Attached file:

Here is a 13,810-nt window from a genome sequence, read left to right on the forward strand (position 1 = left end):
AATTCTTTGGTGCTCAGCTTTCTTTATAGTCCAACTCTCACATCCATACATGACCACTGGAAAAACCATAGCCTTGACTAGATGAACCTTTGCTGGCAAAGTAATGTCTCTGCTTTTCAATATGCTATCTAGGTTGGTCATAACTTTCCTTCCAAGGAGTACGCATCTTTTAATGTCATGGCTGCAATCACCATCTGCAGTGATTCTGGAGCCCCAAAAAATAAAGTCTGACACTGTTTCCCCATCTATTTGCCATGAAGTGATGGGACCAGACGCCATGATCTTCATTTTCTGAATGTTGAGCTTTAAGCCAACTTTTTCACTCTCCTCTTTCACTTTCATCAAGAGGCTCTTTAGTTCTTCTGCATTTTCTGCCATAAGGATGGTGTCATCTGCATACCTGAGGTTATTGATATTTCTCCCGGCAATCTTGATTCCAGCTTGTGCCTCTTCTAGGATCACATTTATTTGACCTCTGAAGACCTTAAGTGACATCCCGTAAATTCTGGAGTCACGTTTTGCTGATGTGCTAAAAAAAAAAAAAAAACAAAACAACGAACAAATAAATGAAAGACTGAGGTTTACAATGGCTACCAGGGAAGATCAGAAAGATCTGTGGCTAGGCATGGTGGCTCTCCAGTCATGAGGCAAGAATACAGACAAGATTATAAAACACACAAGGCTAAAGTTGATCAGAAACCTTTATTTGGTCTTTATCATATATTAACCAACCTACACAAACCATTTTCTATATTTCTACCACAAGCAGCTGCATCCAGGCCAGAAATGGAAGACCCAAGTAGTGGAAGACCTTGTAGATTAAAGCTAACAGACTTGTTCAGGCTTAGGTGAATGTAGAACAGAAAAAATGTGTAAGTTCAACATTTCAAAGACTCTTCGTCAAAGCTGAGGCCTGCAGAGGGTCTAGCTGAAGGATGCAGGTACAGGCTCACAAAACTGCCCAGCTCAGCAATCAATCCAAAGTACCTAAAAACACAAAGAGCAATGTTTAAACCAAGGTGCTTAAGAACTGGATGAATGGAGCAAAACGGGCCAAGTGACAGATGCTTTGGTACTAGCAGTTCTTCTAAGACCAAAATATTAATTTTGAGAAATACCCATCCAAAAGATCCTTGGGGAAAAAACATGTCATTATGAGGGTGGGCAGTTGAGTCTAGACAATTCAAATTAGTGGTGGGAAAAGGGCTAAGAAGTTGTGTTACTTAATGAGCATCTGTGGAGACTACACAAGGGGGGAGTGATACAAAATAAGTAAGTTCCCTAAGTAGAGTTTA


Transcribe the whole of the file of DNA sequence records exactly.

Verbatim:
Here is a 13,810-nt window from a genome sequence, read left to right on the forward strand (position 1 = left end):
AATTCTTTGGTGCTCAGCTTTCTTTATAGTCCAACTCTCACATCCATACATGACCACTGGAAAAACCATAGCCTTGACTAGATGAACCTTTGCTGGCAAAGTAATGTCTCTGCTTTTCAATATGCTATCTAGGTTGGTCATAACTTTCCTTCCAAGGAGTACGCATCTTTTAATGTCATGGCTGCAATCACCATCTGCAGTGATTCTGGAGCCCCAAAAAATAAAGTCTGACACTGTTTCCCCATCTATTTGCCATGAAGTGATGGGACCAGACGCCATGATCTTCATTTTCTGAATGTTGAGCTTTAAGCCAACTTTTTCACTCTCCTCTTTCACTTTCATCAAGAGGCTCTTTAGTTCTTCTGCATTTTCTGCCATAAGGATGGTGTCATCTGCATACCTGAGGTTATTGATATTTCTCCCGGCAATCTTGATTCCAGCTTGTGCCTCTTCTAGGATCACATTTATTTGACCTCTGAAGACCTTAAGTGACATCCCGTAAATTCTGGAGTCACGTTTTGCTGATGTGCTAAAAAAAAAAAAAAAACAAAACAACGAACAAATAAATGAAAGACTGAGGTTTACAATGGCTACCAGGGAAGATCAGAAAGATCTGTGGCTAGGCATGGTGGCTCTCCAGTCATGAGGCAAGAATACAGACAAGATTATAAAACACACAAGGCTAAAGTTGATCAGAAACCTTTATTTGGTCTTTATCATATATTAACCAACCTACACAAACCATTTTCTATATTTCTACCACAAGCAGCTGCATCCAGGCCAGAAATGGAAGACCCAAGTAGTGGAAGACCTTGTAGATTAAAGCTAACAGACTTGTTCAGGCTTAGGTGAATGTAGAACAGAAAAAATGTGTAAGTTCAACATTTCAAAGACTCTTCGTCAAAGCTGAGGCCTGCAGAGGGTCTAGCTGAAGGATGCAGGTACAGGCTCACAAAACTGCCCAGCTCAGCAATCAATCCAAAGTACCTAAAAACACAAAGAGCAATGTTTAAACCAAGGTGCTTAAGAACTGGATGAATGGAGCAAAACGGGCCAAGTGACAGATGCTTTGGTACTAGCAGTTCTTCTAAGACCAAAATATTAATTTTGAGAAATACCCATCCAAAAGATCCTTGGGGAAAAAACATGTCATTATGAGGGTGGGCAGTTGAGTCTAGACAATTCAAATTAGTGGTGGGAAAAGGGCTAAGAAGTTGTGTTACTTAATGAGCATCTGTGGAGACTACACAAGGGGGGAGTGATACAAAATAAGTAAGTTCCCTAAGTAGAGTTTA